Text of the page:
I’ve been thinking of writing a Barry Manilow post ever since I wrote the Christmas one. The man makes the yuletide gay, sure, but what is it about his popular music that is so off-putting that officials in an Australia suburb famously blasted it nightly to keep gangs from congregating…until the neighborhood residents could stand it no longer, that is? (Oh, the things you learn on the Internet!)
Barry’s career spans the mid-1970s to I don’t even know when — he may still be recording for all I know — but he is best known for a string of hits from “Mandy” (released in late 1974) to the end of the decade. Of those, a dozen are ballads, remarkably similar ballads:
- Mandy (#1 in January 1975)
- Could It Be Magic (#6, 1975, though previously released in 1971 and 1973)
- I Write the Songs (#1 in January 1976)
- Tryin’ to Get the Feeling Again (#10, 1976)
- This One’s for You (#29, 1976)
- Weekend in New England (#10, 1977)
- Looks Like We Made It (#1, 1977)
- Even Now (#19, 1978)
- Ready to Take a Chance Again (#11, 1978)
- Somewhere in the Night (#9, 1979)
- Ships (#9, 1979)
- When I Wanted You (#20, 1980)
I think anyone can intuitively tell that all of his ballads sound pretty much the same — my friend Lynne and I used to shout out, “Change of key!” at just the right Barry moment whenever he’d be on the radio as we commuted to college together — but a careful (and tedious) study of each of those hits reveals just how formulaic the pattern was. I’m tempted to cue them up on 12 separate YouTube pages and play them simultaneously, but haven’t gotten around to it yet. I will.
For starters, all but one are in the 3-to-4-minute range (“Could It Be Magic,” at 4:14, is a bit of an outlier in a couple of ways). The songs’ instrumentation — mainly piano, voice, and strings, building to full orchestral bombast — is nearly identical in all. And the subject matter doesn’t vary much, the vast majority of these being about missing a lost love.
But get this: Every single one of these songs follows the pattern of piano intro, verse, crescendo to chorus, decrescendo to piano and maybe strings, second verse (louder than the first), crescendo to loud chorus, break or bridge and/or dramatic change of key, an even louder chorus, and the big finish, which usually means Barry belts out one long note, then the music swells over and fades out. OK, two of them don’t fade out. But yes, they all have exactly two verses, a chorus, and maybe a short bridge if you’re lucky.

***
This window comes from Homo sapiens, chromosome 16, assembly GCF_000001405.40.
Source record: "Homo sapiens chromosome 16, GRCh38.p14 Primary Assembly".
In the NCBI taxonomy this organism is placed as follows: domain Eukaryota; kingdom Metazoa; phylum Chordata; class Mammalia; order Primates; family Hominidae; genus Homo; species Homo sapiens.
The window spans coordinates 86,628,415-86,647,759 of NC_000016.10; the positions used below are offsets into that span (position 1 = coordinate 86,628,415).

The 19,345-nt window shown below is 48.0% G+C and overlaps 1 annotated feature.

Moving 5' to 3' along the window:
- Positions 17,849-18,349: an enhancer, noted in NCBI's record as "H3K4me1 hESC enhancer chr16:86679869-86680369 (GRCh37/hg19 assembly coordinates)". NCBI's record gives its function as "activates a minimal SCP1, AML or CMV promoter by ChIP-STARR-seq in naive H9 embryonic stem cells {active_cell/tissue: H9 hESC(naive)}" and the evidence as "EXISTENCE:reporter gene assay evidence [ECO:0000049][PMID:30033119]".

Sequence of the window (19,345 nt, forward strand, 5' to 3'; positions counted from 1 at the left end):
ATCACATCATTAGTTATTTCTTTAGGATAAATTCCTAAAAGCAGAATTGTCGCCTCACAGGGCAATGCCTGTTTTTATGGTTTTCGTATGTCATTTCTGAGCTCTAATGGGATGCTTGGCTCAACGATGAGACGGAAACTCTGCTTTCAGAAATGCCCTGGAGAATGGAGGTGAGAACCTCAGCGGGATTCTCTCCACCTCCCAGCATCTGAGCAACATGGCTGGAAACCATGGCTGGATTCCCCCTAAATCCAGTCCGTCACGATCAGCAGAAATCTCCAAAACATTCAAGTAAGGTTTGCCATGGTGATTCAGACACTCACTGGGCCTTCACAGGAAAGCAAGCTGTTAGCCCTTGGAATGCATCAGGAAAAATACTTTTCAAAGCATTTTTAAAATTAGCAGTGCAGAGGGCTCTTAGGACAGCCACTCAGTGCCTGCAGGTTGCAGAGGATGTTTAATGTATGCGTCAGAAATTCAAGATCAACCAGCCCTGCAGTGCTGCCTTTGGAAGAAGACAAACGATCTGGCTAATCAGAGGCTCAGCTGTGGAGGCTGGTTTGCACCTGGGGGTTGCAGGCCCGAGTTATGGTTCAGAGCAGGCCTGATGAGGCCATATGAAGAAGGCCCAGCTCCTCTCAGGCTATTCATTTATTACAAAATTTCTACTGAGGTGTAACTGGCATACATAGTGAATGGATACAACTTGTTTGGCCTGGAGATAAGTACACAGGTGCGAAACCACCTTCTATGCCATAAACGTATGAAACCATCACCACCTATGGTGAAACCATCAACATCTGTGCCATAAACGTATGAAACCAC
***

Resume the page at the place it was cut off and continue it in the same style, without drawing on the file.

Granted, sometimes the change of key comes with the second chorus, sometimes right after, sometimes in both places, and in rare instances, not at all, so they’re not exactly the same in that respect. “Could It Be Magic” doesn’t have a change of key, it just repeats the chorus over and over, louder each time. Because it was recorded first, it didn’t quite follow the “Mandy” formula. But, once he hit #1, Mr. M stuck with what worked.
Barry infused some of these songs with unintended irony — “this one’ll never sell,” he sings in “This One’s for You,” his first single to not crack the top 20; “and nothing is rhyming,” he rhymes with “climbing” in “Mandy.” The song title was changed from its original “Brandy” so as to not be confused with “Brandy (You’re a Fine Girl)” by Looking Glass, though they needn’t have bothered choosing a new name that rhymes with the original one since it doesn’t rhyme with anything else in the song. They could have called it “Phyllis” and it would have worked about the same. My mom would have liked that.
But the biggest irony of all is “I Write the Songs.” Sure, Barry Manilow writes some of his own stuff. He co-wrote most of his hit non-ballads and a couple others, notably “Could It Be Magic” (though, to be fair, Chopin helped a bit), not to mention some very catchy jingles for Band-Aid, McDonald’s, and State Farm. But most of his famous ballads, including all of his biggest hits — “I Write the Songs” among them — were not written by Barry Manilow.
I think it’s a pretty safe bet he arranged them all, though, God bless ‘im.